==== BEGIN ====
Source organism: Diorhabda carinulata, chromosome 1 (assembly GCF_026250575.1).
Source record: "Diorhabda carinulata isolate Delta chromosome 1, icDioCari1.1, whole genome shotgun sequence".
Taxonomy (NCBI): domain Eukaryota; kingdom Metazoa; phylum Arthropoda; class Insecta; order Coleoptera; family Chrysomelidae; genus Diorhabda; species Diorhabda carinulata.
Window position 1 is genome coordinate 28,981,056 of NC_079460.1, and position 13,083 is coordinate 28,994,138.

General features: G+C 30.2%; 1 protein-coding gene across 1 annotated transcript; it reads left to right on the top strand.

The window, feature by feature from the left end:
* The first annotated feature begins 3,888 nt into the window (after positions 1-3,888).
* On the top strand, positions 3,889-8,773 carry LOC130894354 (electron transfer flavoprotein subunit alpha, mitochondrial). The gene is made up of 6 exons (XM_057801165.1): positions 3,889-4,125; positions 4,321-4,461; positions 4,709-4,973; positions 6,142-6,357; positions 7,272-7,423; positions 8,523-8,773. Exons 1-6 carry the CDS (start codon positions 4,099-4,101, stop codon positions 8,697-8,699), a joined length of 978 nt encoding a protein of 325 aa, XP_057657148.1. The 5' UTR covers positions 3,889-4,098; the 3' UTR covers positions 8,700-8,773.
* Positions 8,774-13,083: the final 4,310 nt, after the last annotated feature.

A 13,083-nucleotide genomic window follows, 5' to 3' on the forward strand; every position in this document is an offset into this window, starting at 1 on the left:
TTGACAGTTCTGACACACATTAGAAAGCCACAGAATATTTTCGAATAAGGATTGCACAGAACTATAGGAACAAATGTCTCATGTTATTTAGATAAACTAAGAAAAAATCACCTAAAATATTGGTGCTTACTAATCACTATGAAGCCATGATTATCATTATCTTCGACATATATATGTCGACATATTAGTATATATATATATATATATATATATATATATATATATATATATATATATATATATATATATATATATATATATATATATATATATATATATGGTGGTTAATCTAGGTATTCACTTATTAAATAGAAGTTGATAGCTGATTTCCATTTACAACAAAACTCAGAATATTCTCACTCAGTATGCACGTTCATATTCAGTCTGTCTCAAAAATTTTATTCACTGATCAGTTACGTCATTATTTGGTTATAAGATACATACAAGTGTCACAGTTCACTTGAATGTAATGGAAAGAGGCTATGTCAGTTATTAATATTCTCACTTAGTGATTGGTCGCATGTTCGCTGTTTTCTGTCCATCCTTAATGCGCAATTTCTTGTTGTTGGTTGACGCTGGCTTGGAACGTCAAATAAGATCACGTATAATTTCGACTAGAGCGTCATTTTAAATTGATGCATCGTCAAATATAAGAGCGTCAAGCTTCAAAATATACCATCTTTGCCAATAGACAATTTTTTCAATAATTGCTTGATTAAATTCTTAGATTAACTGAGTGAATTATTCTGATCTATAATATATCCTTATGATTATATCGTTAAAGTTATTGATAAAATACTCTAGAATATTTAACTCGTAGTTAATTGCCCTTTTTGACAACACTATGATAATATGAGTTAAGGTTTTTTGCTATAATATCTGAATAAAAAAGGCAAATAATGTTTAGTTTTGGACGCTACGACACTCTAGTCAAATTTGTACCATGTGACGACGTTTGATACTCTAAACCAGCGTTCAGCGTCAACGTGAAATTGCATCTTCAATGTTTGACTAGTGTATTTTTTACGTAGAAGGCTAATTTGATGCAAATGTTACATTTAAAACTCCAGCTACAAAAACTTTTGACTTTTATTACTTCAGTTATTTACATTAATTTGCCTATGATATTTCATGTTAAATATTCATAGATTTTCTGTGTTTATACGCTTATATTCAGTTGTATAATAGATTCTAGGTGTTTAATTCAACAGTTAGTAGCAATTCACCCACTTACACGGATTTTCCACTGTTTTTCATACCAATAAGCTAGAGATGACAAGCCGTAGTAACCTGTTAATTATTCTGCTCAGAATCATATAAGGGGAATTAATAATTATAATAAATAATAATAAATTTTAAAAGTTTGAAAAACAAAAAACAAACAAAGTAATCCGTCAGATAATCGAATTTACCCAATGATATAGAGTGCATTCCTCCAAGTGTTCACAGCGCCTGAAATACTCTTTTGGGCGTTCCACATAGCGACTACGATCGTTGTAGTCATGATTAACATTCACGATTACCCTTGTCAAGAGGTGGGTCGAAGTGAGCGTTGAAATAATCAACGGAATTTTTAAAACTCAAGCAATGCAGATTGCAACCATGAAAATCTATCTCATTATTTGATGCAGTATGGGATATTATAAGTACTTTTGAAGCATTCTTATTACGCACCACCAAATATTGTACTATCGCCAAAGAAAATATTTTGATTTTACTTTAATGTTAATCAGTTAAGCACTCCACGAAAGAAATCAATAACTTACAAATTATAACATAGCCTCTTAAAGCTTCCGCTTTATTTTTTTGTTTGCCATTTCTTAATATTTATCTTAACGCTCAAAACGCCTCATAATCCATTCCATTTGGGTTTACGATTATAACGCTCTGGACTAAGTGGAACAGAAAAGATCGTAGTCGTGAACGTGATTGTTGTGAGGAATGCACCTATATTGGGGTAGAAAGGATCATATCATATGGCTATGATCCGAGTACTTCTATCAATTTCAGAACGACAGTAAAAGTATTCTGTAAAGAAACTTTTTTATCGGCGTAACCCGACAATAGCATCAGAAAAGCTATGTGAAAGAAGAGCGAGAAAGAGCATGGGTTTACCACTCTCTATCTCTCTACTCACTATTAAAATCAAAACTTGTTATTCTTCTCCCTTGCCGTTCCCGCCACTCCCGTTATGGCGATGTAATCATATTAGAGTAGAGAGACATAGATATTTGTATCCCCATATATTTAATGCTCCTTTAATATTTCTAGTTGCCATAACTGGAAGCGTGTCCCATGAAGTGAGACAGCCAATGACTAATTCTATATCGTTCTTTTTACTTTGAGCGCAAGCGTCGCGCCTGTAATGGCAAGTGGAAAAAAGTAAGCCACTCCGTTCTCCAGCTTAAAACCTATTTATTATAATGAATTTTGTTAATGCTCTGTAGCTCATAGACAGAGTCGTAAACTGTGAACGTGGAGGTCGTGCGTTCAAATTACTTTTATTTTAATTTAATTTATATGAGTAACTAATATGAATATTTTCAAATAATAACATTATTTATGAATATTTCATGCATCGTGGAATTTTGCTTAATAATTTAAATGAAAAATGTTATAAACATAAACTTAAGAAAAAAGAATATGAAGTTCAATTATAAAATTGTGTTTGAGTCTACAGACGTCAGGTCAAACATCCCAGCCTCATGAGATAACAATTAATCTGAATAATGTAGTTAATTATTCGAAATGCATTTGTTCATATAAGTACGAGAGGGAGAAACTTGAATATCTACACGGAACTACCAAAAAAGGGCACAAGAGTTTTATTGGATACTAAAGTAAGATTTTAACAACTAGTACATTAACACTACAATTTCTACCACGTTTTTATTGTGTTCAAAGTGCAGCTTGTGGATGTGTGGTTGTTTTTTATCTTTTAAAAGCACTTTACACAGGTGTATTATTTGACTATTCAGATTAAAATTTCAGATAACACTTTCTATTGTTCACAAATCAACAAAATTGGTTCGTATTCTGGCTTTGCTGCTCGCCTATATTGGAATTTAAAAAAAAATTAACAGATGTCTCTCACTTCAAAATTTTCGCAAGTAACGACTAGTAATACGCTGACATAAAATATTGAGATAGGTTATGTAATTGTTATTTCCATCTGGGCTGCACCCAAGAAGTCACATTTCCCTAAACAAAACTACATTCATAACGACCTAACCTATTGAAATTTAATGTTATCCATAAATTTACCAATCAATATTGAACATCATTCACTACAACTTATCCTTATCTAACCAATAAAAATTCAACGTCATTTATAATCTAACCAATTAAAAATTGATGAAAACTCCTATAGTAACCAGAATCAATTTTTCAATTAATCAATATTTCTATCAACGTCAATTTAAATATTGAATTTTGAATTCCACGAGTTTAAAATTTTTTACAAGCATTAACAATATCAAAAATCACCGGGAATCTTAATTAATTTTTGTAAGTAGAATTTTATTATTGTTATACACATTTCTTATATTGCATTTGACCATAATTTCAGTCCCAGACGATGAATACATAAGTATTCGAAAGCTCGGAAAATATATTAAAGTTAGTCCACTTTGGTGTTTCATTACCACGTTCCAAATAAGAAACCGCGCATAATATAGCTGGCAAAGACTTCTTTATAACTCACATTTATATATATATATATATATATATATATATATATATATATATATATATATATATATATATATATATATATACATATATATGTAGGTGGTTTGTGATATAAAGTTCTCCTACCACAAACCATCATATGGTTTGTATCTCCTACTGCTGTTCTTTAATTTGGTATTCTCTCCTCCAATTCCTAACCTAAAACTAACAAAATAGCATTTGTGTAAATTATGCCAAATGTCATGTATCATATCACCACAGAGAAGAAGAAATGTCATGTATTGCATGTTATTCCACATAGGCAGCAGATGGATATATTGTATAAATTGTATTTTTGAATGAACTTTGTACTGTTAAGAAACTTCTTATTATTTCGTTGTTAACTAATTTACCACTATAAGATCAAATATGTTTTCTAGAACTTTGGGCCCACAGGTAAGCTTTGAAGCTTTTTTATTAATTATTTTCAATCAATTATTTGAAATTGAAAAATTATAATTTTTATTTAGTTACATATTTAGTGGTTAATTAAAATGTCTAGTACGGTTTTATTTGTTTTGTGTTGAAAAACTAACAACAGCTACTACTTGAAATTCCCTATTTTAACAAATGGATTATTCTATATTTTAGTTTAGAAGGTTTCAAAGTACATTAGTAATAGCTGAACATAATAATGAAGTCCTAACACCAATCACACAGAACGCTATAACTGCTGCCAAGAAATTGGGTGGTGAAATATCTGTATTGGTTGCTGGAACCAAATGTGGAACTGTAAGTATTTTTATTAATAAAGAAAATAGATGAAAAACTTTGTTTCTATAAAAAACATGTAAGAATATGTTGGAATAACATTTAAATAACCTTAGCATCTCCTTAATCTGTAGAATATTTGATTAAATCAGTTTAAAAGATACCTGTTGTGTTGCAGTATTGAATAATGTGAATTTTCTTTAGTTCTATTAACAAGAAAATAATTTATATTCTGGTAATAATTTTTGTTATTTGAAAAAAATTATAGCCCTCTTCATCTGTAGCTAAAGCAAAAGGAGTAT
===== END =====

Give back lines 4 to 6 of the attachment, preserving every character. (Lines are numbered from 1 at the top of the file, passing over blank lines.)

Window position 1 is genome coordinate 28,981,056 of NC_079460.1, and position 13,083 is coordinate 28,994,138.

General features: G+C 30.2%; 1 protein-coding gene across 1 annotated transcript; it reads left to right on the top strand.

The window, feature by feature from the left end: